I spoke of the rebuilding of his house no more, I spoke no more of the new Croisilles shining through future years; for these were not the things that he saw in the future, and these were not the hopes of the poor old man. He had one dark hope of the future, and no others. He hoped to see the Kaiser hung for the wrong he had done to Croisilles. It was for this hope he lived.
Madame or senor of whatever far country, who may chance to see these words, blame not this old man for the fierce hope he cherished. It was the only hope he had. You, Madame, with your garden, your house, your church, the village where all know you, you may hope as a Christian should, there is wide room for hope in your future. You shall see the seasons move over your garden, you shall busy yourself with your home, and speak and share with your neighbours innumerable small joys, and find consolation and beauty, and at last rest, in and around the church whose spire you see from your home. You, senor, with your son perhaps growing up, perhaps wearing already some sword that you wore once, you can turn back to your memories or look with hope to the future with equal ease.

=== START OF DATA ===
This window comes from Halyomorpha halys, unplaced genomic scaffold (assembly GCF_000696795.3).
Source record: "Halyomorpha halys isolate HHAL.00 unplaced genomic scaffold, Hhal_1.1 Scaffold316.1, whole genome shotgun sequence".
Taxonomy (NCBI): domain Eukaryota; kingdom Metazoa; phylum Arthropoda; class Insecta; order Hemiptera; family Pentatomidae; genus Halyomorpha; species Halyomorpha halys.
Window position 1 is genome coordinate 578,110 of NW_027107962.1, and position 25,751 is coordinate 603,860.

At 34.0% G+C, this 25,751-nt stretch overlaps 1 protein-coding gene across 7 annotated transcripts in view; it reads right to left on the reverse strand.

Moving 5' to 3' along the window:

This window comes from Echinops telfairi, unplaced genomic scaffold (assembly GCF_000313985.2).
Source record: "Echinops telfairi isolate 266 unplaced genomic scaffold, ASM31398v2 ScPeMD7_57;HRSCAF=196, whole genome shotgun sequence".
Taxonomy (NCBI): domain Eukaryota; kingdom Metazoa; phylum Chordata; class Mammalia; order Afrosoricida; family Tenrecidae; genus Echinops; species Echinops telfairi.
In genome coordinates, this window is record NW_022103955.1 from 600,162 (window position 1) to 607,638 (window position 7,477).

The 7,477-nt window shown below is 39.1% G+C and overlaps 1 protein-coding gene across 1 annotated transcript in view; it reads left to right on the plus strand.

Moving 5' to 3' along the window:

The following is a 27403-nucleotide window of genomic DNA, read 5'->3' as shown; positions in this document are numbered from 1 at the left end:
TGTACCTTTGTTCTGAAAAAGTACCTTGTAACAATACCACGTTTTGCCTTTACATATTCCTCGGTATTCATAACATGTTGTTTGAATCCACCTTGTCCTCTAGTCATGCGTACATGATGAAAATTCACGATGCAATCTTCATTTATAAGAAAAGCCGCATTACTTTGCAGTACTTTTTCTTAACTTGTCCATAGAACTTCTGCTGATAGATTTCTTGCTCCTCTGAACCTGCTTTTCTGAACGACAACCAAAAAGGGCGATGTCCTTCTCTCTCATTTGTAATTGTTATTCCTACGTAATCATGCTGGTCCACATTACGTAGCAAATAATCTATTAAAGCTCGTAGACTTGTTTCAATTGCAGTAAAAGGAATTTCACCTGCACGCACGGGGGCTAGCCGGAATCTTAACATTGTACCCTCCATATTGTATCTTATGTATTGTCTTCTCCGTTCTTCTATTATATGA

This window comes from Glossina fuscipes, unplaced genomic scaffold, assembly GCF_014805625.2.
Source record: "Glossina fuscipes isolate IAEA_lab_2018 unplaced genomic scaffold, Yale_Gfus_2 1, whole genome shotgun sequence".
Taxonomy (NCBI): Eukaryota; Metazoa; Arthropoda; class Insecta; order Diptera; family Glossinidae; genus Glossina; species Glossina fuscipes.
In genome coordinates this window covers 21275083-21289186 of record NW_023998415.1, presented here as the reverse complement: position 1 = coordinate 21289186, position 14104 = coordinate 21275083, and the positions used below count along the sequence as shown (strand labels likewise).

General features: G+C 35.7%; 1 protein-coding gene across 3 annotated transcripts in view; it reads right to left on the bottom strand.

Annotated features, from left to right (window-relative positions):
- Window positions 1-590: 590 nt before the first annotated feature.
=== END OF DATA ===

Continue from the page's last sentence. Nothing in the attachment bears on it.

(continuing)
The man that I met in Croisilles had none of these things at all. He had that one hope only.
Do not, I pray you, by your voice or vote, or by any power or influence that you have, do anything to take away from this poor old Frenchman the only little hope he has left. The more trivial his odd hope appears to you compared with your own high hopes that come so easily to you amongst all your fields and houses, the more cruel a thing must it be to take it from him.
I learned many things in Croisilles, and the last of them is this strange one the old man taught me. I turned and shook hands with him and said good-bye, for I wished to see again our old front line that we used to hold over the hill, now empty, silent at last. “The Boche is defeated,” I said.
“Vaincu, vaincu,” he repeated. And I left him with something almost like happiness looking out of his tearful eyes.
Bermondsey versus Wurtemburg
The trees grew thinner and thinner along the road, then ceased altogether, and suddenly we saw Albert in the wood of the ghosts of murdered trees, all grey and deserted.
Descending into Albert past trees in their agony we came all at once on the houses. You did not see them far off as in other cities; we came on them all at once as you come on a corpse in the grass.
We stopped and stood by a house that was covered with plaster marked off to look like great stones, its pitiful pretence laid bare, the slates gone and the rooms gone, the plaster all pitted with shrapnel. Near it lay an iron railing, a hand-rail blown there from the railway bridge; a shrapnel bullet had passed through its twisted stem as though it had gone through butter. And beside the hand-rail lay one of the great steel supports of the bridge that had floated there upon some flaming draught; the end of it bent and splayed as though it had been a slender cane that someone had shoved too hard into the earth.